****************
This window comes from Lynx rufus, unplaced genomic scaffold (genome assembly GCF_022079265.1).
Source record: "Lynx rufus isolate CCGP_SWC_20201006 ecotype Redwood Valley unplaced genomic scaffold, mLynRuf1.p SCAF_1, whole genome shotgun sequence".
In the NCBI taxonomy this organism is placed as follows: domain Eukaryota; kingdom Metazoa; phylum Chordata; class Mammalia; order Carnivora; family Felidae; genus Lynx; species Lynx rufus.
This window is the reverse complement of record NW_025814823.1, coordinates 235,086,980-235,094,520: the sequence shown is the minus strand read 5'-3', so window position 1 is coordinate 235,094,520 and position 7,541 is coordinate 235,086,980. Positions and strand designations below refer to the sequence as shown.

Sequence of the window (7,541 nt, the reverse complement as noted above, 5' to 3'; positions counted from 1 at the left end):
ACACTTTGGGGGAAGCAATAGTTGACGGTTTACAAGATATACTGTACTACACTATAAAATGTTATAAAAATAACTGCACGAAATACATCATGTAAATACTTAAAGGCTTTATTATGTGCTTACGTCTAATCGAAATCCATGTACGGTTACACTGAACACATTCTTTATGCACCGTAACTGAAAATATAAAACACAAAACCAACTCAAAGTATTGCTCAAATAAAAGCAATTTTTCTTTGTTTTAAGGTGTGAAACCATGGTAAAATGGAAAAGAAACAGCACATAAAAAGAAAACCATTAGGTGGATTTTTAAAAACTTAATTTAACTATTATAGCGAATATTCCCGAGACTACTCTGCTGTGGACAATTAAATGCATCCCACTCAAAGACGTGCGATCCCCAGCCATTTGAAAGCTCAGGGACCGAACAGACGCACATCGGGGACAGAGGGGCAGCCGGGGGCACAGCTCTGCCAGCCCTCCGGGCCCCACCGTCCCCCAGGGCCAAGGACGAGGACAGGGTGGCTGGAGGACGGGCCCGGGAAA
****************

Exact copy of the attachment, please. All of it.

This window comes from Lynx rufus, unplaced genomic scaffold (genome assembly GCF_022079265.1).
Source record: "Lynx rufus isolate CCGP_SWC_20201006 ecotype Redwood Valley unplaced genomic scaffold, mLynRuf1.p SCAF_1, whole genome shotgun sequence".
In the NCBI taxonomy this organism is placed as follows: domain Eukaryota; kingdom Metazoa; phylum Chordata; class Mammalia; order Carnivora; family Felidae; genus Lynx; species Lynx rufus.
This window is the reverse complement of record NW_025814823.1, coordinates 235,086,980-235,094,520: the sequence shown is the minus strand read 5'-3', so window position 1 is coordinate 235,094,520 and position 7,541 is coordinate 235,086,980. Positions and strand designations below refer to the sequence as shown.

Sequence of the window (7,541 nt, the reverse complement as noted above, 5' to 3'; positions counted from 1 at the left end):
ACACTTTGGGGGAAGCAATAGTTGACGGTTTACAAGATATACTGTACTACACTATAAAATGTTATAAAAATAACTGCACGAAATACATCATGTAAATACTTAAAGGCTTTATTATGTGCTTACGTCTAATCGAAATCCATGTACGGTTACACTGAACACATTCTTTATGCACCGTAACTGAAAATATAAAACACAAAACCAACTCAAAGTATTGCTCAAATAAAAGCAATTTTTCTTTGTTTTAAGGTGTGAAACCATGGTAAAATGGAAAAGAAACAGCACATAAAAAGAAAACCATTAGGTGGATTTTTAAAAACTTAATTTAACTATTATAGCGAATATTCCCGAGACTACTCTGCTGTGGACAATTAAATGCATCCCACTCAAAGACGTGCGATCCCCAGCCATTTGAAAGCTCAGGGACCGAACAGACGCACATCGGGGACAGAGGGGCAGCCGGGGGCACAGCTCTGCCAGCCCTCCGGGCCCCACCGTCCCCCAGGGCCAAGGACGAGGACAGGGTGGCTGGAGGACGGGCCCGGGAAA